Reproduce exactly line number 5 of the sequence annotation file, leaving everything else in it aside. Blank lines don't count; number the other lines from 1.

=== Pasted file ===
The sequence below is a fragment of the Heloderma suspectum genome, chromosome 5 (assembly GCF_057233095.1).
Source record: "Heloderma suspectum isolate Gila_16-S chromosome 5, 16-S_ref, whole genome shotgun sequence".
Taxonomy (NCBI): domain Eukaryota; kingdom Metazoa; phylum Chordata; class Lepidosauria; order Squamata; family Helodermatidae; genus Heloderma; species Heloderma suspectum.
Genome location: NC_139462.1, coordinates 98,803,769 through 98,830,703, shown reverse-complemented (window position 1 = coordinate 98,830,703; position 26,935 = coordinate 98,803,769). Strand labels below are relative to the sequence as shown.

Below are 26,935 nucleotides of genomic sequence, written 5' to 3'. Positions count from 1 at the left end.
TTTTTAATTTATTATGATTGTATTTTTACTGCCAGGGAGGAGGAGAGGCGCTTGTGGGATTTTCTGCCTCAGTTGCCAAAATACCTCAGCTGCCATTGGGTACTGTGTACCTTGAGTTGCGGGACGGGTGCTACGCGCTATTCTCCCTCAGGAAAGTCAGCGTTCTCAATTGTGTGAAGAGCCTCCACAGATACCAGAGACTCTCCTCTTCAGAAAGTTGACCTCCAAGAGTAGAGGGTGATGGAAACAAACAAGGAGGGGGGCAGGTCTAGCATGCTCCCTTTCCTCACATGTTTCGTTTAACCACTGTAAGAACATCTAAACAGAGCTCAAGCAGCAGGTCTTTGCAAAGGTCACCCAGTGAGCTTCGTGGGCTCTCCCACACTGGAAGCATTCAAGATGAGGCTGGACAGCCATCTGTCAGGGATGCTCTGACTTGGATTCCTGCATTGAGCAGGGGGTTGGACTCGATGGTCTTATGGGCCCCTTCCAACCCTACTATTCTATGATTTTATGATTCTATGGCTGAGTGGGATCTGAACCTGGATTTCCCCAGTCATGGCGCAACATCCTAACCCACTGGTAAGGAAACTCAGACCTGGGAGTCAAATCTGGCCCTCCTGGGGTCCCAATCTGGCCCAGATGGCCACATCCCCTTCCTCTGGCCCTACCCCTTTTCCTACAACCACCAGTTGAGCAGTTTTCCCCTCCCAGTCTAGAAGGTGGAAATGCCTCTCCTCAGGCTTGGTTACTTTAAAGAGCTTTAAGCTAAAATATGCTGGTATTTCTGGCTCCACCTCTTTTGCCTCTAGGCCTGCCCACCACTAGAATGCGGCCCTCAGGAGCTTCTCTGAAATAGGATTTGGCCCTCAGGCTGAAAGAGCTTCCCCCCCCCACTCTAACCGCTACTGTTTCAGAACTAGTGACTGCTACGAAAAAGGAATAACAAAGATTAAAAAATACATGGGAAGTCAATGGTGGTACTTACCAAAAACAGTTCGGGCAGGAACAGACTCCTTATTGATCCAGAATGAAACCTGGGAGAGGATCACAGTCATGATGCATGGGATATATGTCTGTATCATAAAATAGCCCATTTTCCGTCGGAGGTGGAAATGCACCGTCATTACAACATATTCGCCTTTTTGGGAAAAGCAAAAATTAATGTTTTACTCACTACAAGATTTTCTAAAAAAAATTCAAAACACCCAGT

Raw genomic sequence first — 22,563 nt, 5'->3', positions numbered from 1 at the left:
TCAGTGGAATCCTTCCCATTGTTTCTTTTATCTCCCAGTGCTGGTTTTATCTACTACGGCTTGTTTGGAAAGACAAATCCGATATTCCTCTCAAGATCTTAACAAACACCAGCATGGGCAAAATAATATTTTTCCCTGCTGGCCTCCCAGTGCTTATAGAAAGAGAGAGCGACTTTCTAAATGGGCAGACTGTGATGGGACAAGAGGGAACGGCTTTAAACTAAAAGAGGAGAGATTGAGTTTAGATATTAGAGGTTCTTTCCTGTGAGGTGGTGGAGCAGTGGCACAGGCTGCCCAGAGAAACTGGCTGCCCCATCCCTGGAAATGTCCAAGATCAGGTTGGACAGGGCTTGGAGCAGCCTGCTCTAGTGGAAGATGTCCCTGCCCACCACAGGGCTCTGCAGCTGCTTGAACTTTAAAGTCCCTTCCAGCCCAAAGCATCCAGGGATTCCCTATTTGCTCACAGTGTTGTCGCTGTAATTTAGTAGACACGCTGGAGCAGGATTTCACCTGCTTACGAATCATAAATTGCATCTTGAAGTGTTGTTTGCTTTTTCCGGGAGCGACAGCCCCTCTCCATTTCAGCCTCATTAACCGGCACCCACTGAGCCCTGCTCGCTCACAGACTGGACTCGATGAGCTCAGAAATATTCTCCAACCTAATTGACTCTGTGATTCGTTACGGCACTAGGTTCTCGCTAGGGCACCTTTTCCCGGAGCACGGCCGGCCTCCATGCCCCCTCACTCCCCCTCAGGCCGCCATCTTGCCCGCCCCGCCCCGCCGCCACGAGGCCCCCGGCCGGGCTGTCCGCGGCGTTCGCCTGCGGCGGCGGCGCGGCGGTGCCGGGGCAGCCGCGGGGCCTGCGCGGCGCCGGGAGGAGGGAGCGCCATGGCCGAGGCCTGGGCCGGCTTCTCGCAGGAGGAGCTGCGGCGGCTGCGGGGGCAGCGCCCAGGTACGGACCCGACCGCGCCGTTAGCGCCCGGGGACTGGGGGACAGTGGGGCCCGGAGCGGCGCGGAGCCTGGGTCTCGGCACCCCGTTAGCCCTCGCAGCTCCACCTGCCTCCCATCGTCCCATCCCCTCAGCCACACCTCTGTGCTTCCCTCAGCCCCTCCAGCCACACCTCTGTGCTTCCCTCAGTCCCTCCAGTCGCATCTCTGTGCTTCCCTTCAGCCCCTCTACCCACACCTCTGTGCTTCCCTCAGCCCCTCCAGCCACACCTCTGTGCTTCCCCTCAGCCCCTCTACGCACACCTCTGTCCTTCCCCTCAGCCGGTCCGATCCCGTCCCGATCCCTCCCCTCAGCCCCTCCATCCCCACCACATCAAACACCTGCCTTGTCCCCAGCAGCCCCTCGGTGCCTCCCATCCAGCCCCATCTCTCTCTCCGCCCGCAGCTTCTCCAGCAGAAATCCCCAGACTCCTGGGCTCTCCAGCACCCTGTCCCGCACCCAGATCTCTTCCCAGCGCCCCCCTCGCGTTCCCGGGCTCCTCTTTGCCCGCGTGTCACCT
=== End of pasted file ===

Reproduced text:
Below are 26,935 nucleotides of genomic sequence, written 5' to 3'. Positions count from 1 at the left end.